An episiotomy is a cut, or incision, in your perineum. Your perineum is the tissue between the vagina and anus.
The cut is made before the baby's head is delivered during childbirth. It can help the doctor deliver the baby.
After your baby is born, the doctor closes the incision with stitches. These stitches don't need to be removed. They will dissolve in 1 to 2 weeks or longer. You may notice pieces of the stitches on your sanitary pad or on toilet paper. This is normal.
Recovery can be uncomfortable. The amount of pain you have depends on how deep and long the incision is. You may have pain when you sit, walk, urinate, or have bowel movements. If you get enough fibre and fluids and use stool softeners or laxatives, you may have less pain during bowel movements. Using ice packs or sitting in warm water (a sitz bath) several times a day may also help with pain.
Most women say they have less pain or discomfort after the first week. Most episiotomies heal in 3 weeks. But it may take longer.
This care sheet gives you a general idea about how long it will take for you to recover. But each person recovers at a different pace. Follow the steps below to get better as quickly as possible.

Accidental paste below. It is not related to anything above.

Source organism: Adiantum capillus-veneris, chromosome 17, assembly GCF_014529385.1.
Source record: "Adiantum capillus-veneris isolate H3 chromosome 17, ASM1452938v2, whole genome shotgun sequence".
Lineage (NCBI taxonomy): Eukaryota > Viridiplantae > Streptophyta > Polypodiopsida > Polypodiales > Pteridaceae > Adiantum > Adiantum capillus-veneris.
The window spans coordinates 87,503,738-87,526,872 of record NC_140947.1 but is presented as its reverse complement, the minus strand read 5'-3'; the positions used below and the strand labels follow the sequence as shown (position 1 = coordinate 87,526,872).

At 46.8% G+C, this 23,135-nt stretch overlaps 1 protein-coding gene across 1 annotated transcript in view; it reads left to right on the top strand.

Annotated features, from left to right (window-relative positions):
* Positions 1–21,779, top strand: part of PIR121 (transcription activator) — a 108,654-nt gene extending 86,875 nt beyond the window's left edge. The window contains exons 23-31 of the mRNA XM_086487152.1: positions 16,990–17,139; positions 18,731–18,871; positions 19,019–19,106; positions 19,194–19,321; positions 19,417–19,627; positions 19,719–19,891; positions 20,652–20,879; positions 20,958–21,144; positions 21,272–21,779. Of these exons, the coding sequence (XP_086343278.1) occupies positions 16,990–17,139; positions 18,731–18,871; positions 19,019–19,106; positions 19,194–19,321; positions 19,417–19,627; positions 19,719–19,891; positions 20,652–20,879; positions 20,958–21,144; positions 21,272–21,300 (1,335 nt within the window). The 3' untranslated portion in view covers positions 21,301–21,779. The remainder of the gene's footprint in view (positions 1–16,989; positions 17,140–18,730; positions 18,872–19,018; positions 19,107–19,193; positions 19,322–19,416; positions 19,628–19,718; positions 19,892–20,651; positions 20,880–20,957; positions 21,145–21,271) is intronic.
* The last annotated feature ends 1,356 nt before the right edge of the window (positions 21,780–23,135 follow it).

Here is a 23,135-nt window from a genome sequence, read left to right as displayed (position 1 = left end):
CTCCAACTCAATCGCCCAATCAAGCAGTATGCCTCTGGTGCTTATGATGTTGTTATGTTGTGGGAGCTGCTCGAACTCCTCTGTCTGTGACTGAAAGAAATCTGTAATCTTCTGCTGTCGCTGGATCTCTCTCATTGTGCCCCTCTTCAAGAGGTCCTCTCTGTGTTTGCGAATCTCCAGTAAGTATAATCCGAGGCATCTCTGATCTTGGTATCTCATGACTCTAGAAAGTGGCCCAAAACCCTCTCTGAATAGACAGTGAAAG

Follow-up care is a key part of your treatment and safety. Be sure to make and go to all appointments, and call your doctor or nurse call line if you are having problems. It's also a good idea to know your test results and keep a list of the medicines you take.
Call 911 anytime you think you may need emergency care. For example, call if:
Call your doctor or nurse call line now or seek immediate medical care if:
Watch closely for changes in your health, and be sure to contact your doctor if:
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Current as of: March 16, 2017
Adam Husney, MD - Family Medicine
& Kathleen Romito, MD - Family Medicine & Kirtly Jones, MD - Obstetrics and Gynecology, Reproductive Endocrinology
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